For controlling these pests try using row cover early in the season. You can also use individual screens or cones for young plants. Remove any plant that is infected with bacterial wilt. For the adult beetles I recommend the ol’ capture and squish ‘em with your hand method. Effective insecticides that we carry include Pyrethrin concentrate, Earth-tone Insect Control spray, Neem Concentrate, and Neem spray.
Japanese Beetles hail from, yes you guessed it, Japan. They are usually less than half an inch long. They are a bright metallic green with copper-brown wing covers. In early June they start to emerge from the ground, feeding on just about anything. They stick around for 30-45 days. During this time the female will lay around fifty eggs in the soil. The grubs hatch around eight to fourteen days later. The grubs then spend the next ten months underground feeding on plant roots and organic matter.
The Japanese beetle prefers plants in full sun and they do not like to dine alone. They emit pheromones in places they like, which then attract more Japanese beetles. If you are able to catch them early on, hand squishing them can be an effective control, as well as dropping them into a cup of soapy water. The beetles are less active in the morning which makes this the best time for killing them. Organic insecticides include Milky Spore (which kills the grubs, and remains effective in the soil for 10+ years!), Earth-tone, and Pyrethrin concentrate. If you let the beetles go unmolested they will very quickly devour the plants they prefer. We carry Japanese Beetle traps which are certainly effective at catching and killing, although some folks say they attract beetles which otherwise wouldn’t be present.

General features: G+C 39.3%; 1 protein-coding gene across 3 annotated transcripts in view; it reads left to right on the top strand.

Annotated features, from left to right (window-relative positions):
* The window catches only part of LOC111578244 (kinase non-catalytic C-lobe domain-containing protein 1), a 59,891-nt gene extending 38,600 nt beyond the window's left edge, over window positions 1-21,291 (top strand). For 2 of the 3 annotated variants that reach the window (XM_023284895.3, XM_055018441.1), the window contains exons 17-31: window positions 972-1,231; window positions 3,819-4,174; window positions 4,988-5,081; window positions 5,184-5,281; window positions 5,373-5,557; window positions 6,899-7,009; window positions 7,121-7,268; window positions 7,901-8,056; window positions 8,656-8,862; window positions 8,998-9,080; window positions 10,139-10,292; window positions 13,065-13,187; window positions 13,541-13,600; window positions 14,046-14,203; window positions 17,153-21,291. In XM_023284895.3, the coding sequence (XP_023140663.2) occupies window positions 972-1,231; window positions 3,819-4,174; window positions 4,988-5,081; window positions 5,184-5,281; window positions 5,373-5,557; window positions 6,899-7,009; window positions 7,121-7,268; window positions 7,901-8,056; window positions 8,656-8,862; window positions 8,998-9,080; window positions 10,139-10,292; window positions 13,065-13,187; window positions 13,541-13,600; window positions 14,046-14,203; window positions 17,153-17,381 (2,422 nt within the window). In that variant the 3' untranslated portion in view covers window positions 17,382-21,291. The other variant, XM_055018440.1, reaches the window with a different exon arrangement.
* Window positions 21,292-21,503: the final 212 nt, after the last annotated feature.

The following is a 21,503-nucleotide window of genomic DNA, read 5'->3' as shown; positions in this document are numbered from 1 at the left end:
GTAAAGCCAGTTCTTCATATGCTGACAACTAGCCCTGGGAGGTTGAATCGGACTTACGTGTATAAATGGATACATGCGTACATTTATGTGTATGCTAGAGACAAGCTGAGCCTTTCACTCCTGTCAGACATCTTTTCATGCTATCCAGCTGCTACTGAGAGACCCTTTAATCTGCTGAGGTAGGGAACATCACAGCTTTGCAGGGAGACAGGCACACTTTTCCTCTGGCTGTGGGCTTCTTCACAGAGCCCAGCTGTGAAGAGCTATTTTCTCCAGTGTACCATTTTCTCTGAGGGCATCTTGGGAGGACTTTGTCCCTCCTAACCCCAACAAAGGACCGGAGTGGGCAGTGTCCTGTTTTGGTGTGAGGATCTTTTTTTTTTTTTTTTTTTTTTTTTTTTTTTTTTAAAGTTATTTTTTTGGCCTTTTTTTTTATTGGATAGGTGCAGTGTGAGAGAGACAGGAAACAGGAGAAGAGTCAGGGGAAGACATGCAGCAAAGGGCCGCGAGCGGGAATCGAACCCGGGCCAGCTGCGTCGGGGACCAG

The squash vine borer is another pest of the Cucurbita genus. The caterpillars can reach a length of one inch. They tend to be white or a creamy white with a brown head, and they bore into the stem base of cucurbit plants. The adult borer is a stout dark gray moth with hairy red hind legs. The insect overwinters as a full grown larva or a pupa one to two inches below the soil surface. The larvae pupate in the spring. Moths emerge about the time the plants begin to run, and moth flight lasts until mid August. They lay small brown eggs on the leaf stalks and vines which hatch in seven to ten days. This larva will immediately bore into the stem. It will then continue to feed for fifteen to thirty days before it exits to pupate in the soil. There can be up to two generations in a year.